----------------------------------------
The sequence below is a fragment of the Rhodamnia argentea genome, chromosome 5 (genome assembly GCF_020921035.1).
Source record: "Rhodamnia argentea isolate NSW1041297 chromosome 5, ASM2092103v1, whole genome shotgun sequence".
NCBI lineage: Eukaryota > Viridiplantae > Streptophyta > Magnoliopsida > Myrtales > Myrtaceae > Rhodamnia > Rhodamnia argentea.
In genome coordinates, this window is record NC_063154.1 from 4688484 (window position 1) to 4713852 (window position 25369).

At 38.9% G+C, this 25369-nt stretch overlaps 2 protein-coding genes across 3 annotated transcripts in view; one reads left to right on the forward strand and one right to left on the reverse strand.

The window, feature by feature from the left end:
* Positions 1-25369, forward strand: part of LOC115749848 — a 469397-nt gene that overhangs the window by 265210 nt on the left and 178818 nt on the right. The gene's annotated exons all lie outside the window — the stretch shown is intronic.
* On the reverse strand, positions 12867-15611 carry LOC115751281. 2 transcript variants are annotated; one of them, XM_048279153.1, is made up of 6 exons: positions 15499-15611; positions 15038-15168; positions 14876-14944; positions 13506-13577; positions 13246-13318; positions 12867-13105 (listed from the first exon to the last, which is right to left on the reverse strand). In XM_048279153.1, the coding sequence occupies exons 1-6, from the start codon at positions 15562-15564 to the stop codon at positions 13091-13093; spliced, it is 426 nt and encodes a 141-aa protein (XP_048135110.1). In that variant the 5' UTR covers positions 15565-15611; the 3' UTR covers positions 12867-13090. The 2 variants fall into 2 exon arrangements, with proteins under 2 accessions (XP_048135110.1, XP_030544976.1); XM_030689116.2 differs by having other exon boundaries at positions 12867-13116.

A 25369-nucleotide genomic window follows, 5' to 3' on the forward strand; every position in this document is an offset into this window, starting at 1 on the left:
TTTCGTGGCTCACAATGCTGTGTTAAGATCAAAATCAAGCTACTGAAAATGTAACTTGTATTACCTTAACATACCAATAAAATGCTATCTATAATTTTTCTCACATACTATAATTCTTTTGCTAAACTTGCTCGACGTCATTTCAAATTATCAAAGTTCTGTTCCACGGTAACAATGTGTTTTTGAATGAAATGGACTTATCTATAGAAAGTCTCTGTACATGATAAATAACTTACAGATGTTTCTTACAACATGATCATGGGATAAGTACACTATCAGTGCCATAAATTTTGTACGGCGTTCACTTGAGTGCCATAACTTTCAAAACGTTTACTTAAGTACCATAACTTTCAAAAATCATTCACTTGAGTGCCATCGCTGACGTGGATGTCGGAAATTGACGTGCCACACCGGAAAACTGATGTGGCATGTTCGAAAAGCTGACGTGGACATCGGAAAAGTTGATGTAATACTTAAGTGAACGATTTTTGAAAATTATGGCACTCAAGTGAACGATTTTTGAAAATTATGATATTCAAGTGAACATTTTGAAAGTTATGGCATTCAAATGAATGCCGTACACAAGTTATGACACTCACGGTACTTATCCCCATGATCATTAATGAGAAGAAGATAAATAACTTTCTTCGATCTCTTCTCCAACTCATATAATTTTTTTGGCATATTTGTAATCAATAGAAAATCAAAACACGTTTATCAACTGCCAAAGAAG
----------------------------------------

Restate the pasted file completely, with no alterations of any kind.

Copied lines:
The sequence below is a fragment of the Rhodamnia argentea genome, chromosome 5 (genome assembly GCF_020921035.1).
Source record: "Rhodamnia argentea isolate NSW1041297 chromosome 5, ASM2092103v1, whole genome shotgun sequence".
NCBI lineage: Eukaryota > Viridiplantae > Streptophyta > Magnoliopsida > Myrtales > Myrtaceae > Rhodamnia > Rhodamnia argentea.
In genome coordinates, this window is record NC_063154.1 from 4688484 (window position 1) to 4713852 (window position 25369).

At 38.9% G+C, this 25369-nt stretch overlaps 2 protein-coding genes across 3 annotated transcripts in view; one reads left to right on the forward strand and one right to left on the reverse strand.

The window, feature by feature from the left end:
* Positions 1-25369, forward strand: part of LOC115749848 — a 469397-nt gene that overhangs the window by 265210 nt on the left and 178818 nt on the right. The gene's annotated exons all lie outside the window — the stretch shown is intronic.
* On the reverse strand, positions 12867-15611 carry LOC115751281. 2 transcript variants are annotated; one of them, XM_048279153.1, is made up of 6 exons: positions 15499-15611; positions 15038-15168; positions 14876-14944; positions 13506-13577; positions 13246-13318; positions 12867-13105 (listed from the first exon to the last, which is right to left on the reverse strand). In XM_048279153.1, the coding sequence occupies exons 1-6, from the start codon at positions 15562-15564 to the stop codon at positions 13091-13093; spliced, it is 426 nt and encodes a 141-aa protein (XP_048135110.1). In that variant the 5' UTR covers positions 15565-15611; the 3' UTR covers positions 12867-13090. The 2 variants fall into 2 exon arrangements, with proteins under 2 accessions (XP_048135110.1, XP_030544976.1); XM_030689116.2 differs by having other exon boundaries at positions 12867-13116.

A 25369-nucleotide genomic window follows, 5' to 3' on the forward strand; every position in this document is an offset into this window, starting at 1 on the left:
TTTCGTGGCTCACAATGCTGTGTTAAGATCAAAATCAAGCTACTGAAAATGTAACTTGTATTACCTTAACATACCAATAAAATGCTATCTATAATTTTTCTCACATACTATAATTCTTTTGCTAAACTTGCTCGACGTCATTTCAAATTATCAAAGTTCTGTTCCACGGTAACAATGTGTTTTTGAATGAAATGGACTTATCTATAGAAAGTCTCTGTACATGATAAATAACTTACAGATGTTTCTTACAACATGATCATGGGATAAGTACACTATCAGTGCCATAAATTTTGTACGGCGTTCACTTGAGTGCCATAACTTTCAAAACGTTTACTTAAGTACCATAACTTTCAAAAATCATTCACTTGAGTGCCATCGCTGACGTGGATGTCGGAAATTGACGTGCCACACCGGAAAACTGATGTGGCATGTTCGAAAAGCTGACGTGGACATCGGAAAAGTTGATGTAATACTTAAGTGAACGATTTTTGAAAATTATGGCACTCAAGTGAACGATTTTTGAAAATTATGATATTCAAGTGAACATTTTGAAAGTTATGGCATTCAAATGAATGCCGTACACAAGTTATGACACTCACGGTACTTATCCCCATGATCATTAATGAGAAGAAGATAAATAACTTTCTTCGATCTCTTCTCCAACTCATATAATTTTTTTGGCATATTTGTAATCAATAGAAAATCAAAACACGTTTATCAACTGCCAAAGAAG